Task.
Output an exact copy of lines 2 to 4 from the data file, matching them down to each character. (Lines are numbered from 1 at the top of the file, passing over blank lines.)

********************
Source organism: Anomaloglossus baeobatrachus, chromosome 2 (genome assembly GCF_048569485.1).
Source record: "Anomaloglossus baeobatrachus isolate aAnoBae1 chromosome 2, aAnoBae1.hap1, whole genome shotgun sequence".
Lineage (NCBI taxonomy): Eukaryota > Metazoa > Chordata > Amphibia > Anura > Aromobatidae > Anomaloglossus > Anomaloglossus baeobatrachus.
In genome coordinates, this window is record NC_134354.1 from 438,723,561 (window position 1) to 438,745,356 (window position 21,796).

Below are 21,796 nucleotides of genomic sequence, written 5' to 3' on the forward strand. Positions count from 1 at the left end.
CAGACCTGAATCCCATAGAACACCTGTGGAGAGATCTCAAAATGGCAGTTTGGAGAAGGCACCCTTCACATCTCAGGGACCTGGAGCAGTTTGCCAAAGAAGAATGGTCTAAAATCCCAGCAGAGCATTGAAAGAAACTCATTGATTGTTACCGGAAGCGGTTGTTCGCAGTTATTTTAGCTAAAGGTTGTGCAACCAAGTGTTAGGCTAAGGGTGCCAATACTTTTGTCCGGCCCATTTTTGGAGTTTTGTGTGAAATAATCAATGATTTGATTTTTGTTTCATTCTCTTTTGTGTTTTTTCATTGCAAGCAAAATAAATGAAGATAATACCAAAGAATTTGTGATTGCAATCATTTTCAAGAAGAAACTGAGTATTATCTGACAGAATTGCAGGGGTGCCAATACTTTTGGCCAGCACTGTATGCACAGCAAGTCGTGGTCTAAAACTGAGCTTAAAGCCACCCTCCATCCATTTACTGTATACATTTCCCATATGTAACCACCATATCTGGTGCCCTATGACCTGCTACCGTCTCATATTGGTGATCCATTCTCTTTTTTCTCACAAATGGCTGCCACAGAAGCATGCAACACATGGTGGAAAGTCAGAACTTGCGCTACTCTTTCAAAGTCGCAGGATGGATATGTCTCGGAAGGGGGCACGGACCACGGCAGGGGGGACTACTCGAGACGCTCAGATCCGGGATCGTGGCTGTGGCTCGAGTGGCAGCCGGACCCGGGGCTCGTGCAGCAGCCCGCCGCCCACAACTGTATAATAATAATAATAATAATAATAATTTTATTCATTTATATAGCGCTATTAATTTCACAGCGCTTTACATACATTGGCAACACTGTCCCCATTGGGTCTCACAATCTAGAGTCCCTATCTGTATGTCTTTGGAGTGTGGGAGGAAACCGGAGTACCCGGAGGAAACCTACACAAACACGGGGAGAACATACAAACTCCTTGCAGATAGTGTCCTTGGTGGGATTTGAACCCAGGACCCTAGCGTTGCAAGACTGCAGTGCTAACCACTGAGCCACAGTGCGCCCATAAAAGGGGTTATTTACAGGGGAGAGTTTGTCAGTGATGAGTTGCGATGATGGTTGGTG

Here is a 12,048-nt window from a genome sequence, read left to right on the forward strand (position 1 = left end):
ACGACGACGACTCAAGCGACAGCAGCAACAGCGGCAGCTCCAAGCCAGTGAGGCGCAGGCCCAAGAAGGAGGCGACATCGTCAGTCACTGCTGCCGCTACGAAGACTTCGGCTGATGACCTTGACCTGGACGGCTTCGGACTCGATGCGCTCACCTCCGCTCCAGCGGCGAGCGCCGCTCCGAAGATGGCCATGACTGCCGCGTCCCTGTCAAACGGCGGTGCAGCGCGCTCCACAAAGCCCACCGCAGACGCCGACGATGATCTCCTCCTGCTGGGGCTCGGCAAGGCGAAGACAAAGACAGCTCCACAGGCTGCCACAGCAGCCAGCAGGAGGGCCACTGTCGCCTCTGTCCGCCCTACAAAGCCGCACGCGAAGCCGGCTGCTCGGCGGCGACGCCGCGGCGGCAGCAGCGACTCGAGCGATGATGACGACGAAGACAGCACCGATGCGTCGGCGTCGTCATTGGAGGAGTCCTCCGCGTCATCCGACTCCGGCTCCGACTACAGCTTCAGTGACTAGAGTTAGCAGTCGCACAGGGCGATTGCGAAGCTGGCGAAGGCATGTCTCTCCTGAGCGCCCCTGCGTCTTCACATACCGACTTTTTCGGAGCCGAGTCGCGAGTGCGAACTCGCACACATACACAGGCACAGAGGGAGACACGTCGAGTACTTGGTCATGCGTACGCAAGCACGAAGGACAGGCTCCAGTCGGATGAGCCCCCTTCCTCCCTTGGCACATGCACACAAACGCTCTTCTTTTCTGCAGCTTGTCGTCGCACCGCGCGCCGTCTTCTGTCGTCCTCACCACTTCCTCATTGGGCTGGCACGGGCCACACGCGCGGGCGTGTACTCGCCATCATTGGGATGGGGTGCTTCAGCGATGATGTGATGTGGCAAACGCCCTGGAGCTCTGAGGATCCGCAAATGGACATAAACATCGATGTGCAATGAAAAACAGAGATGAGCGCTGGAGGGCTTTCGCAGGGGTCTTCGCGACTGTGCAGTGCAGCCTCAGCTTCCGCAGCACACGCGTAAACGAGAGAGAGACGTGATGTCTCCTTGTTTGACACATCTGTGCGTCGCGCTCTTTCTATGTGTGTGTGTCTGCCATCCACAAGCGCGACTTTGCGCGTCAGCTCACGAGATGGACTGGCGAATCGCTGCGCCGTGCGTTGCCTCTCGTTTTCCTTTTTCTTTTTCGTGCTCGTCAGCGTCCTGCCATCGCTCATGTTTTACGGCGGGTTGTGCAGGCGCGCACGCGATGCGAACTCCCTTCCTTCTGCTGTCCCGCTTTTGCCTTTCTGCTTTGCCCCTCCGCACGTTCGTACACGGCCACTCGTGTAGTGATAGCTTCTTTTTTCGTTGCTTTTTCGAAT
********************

Source record: "Anomaloglossus baeobatrachus isolate aAnoBae1 chromosome 2, aAnoBae1.hap1, whole genome shotgun sequence".
Lineage (NCBI taxonomy): Eukaryota > Metazoa > Chordata > Amphibia > Anura > Aromobatidae > Anomaloglossus > Anomaloglossus baeobatrachus.
In genome coordinates, this window is record NC_134354.1 from 438,723,561 (window position 1) to 438,745,356 (window position 21,796).